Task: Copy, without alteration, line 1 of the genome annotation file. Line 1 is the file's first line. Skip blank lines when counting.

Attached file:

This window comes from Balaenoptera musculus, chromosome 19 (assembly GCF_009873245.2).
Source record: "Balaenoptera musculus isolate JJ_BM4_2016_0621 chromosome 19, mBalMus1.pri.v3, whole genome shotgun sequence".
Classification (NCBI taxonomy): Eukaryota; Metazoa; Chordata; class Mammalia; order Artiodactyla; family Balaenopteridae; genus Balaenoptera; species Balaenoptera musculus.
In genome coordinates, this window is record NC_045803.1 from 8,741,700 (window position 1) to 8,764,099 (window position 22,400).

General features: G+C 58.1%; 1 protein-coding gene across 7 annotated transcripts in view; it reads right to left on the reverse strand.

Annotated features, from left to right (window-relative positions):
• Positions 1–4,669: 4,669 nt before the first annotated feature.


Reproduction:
This window comes from Balaenoptera musculus, chromosome 19 (assembly GCF_009873245.2).